Treasury further proposes in its report to relax the restrictions on bank ownership of hedge funds. The Volcker Rule required that banks shed their hedge funds, which are high risk ventures. At their discretion, regulators could allow banks to own 3 percent of a hedge fund, provided that they support that with capital in addition to what supports the banks’ other operations. Treasury proposes to give banks three years, instead of one, to start new hedge funds before the size limits apply. Treasury should instead propose a ban on bank sponsorship of hedge funds. Wealthy investors already have plenty of hedge funds from which to choose.
If the Volcker Rule has problems, the answer is to reinstate the Glass-Steagall separation of commercial and investment banking to bar banks from proprietary trading and market making altogether.
As for the Consumer Financial Protection Bureau (CFPB), Treasury ignores why it was created. Before the 2008 crash, bank regulators subordinated consumer abuse as they focused on bank profits, a proxy for bank safety. They missed the fact those bank profits were built on a Ponzi scheme of reckless lending and mortgage securitization. Elizabeth Warren, then a Harvard professor, conceived the CFPB as a single-purpose cop to supervise banks’ consumer credit operations and to punish unfair, deceptive and abusive practices.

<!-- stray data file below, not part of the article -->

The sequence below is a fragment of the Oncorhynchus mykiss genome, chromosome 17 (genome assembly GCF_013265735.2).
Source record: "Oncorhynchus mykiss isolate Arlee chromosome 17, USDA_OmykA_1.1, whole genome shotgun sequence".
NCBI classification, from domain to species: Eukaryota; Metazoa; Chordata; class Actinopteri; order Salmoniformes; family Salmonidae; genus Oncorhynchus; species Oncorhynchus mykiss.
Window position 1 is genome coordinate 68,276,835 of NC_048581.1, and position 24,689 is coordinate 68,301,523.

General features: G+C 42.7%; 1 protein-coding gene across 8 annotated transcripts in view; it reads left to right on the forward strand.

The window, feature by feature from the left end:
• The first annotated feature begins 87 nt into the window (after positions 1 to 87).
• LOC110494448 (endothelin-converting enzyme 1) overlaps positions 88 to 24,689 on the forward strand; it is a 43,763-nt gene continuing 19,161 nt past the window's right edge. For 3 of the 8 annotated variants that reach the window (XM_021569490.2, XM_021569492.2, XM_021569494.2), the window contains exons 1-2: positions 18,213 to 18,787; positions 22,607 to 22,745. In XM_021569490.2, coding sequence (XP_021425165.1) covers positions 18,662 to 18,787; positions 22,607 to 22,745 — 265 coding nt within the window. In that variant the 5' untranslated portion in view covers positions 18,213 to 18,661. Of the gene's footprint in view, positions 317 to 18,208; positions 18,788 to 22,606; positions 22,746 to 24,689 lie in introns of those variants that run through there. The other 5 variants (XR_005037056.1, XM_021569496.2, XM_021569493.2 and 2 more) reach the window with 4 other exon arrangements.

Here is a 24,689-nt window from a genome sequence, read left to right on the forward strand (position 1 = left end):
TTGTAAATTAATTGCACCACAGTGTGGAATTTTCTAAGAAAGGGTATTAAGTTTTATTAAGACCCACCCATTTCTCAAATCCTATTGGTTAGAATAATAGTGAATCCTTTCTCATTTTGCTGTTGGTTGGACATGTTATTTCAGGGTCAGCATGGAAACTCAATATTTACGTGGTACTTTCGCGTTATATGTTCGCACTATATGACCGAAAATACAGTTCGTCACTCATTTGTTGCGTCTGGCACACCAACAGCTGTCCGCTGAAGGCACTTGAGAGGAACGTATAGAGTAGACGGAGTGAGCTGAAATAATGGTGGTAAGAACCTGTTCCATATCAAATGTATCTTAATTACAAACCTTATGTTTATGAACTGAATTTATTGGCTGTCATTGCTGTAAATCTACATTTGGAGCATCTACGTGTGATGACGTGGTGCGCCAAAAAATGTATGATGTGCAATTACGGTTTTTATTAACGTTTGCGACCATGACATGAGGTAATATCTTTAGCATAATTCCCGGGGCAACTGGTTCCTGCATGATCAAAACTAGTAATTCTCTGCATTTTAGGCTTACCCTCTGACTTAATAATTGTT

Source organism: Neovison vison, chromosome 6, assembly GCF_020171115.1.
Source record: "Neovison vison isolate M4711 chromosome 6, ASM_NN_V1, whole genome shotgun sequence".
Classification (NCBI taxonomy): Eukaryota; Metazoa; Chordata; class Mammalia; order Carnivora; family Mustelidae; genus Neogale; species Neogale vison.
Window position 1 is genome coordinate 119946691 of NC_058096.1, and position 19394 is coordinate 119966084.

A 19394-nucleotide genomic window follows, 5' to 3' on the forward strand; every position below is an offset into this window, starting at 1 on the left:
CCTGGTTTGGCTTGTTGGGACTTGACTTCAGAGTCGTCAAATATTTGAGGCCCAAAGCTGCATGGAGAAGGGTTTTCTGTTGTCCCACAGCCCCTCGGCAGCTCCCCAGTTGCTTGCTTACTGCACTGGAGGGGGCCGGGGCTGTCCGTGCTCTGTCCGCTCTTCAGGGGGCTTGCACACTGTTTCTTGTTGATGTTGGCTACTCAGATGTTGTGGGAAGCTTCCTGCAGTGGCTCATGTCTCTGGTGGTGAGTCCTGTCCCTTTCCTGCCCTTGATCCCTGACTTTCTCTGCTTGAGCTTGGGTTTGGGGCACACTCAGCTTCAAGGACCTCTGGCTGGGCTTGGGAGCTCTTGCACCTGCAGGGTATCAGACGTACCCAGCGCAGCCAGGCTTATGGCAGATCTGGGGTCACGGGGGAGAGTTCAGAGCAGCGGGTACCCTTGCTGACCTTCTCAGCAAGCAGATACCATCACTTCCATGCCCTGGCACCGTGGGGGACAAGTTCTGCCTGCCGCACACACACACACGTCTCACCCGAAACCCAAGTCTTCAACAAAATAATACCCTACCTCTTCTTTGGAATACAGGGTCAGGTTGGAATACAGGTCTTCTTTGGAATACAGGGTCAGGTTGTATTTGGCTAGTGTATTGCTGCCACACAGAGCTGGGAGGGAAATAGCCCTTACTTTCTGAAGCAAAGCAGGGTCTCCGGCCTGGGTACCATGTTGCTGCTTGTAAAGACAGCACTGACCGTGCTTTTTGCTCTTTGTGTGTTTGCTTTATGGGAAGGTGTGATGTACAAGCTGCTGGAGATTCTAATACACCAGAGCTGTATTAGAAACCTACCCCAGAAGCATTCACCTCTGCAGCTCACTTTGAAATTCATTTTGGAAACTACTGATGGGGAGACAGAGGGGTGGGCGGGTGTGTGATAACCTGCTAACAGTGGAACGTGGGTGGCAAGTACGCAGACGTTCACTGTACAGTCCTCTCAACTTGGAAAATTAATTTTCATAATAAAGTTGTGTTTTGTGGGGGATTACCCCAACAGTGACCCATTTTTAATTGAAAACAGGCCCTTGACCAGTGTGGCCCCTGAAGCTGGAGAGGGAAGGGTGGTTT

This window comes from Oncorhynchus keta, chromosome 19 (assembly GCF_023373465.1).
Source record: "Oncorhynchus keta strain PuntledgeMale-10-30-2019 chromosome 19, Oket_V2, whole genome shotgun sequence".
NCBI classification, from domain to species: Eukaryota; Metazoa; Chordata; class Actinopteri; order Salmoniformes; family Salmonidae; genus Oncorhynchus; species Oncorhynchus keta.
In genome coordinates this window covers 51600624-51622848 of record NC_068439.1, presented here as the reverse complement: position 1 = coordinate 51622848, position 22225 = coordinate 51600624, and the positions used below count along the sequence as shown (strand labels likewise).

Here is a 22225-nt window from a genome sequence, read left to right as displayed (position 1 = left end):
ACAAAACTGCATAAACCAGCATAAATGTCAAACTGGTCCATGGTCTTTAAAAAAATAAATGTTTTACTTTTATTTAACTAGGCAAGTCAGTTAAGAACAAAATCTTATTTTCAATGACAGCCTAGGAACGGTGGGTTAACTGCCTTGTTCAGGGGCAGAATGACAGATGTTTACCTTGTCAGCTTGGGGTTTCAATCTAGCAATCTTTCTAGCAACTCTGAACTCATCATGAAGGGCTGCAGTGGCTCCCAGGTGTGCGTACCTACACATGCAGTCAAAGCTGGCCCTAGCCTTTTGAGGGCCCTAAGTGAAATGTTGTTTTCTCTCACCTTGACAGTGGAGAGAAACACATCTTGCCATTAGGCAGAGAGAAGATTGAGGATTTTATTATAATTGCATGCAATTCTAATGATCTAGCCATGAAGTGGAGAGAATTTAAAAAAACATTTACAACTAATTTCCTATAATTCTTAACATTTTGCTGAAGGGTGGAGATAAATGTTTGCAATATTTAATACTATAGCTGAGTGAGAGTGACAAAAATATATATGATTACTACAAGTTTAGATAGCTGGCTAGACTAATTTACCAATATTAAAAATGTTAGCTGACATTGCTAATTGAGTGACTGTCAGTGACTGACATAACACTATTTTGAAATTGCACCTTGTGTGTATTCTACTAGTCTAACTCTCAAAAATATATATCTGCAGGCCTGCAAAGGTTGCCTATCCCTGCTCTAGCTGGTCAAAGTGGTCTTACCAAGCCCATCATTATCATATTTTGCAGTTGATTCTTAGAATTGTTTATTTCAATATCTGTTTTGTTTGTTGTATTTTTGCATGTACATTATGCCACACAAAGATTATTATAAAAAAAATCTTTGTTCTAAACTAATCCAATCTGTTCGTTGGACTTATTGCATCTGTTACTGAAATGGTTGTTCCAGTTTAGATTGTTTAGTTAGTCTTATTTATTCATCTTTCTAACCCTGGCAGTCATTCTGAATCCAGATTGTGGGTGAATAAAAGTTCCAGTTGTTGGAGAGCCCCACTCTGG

In 150 pages, Treasury makes no mention of foreclosure victims, of the Wells Fargo faux account scandal (Wells Fargo did advise on the report), of onerous payday debt traps. Instead, Treasury introduces the CFPB as an agency with an “unaccountable structure and unduly broad regulatory powers [that] have led to regulatory abuses and excesses.” From this claim, Treasury proposes to dull the CFPB’s teeth. It proposes that the director be removed at the will of the president. That’s not the procedure with the other bank cops. They are correctly independent of the president, and can only be removed for inefficiency, neglect of duty, or malfeasance in office. That’s because bankers with White House influence shouldn’t be able to prevent an investigation or a fine from the CFPB or any agency. Also, as with other banking agencies, the CFPB budget is insulated from Congressional approval for the similar reasons; bankers with influence over Congressional appropriators shouldn’t be able to influence bank regulator’s decisions. Treasury wants that funding independence terminated for the CFPB.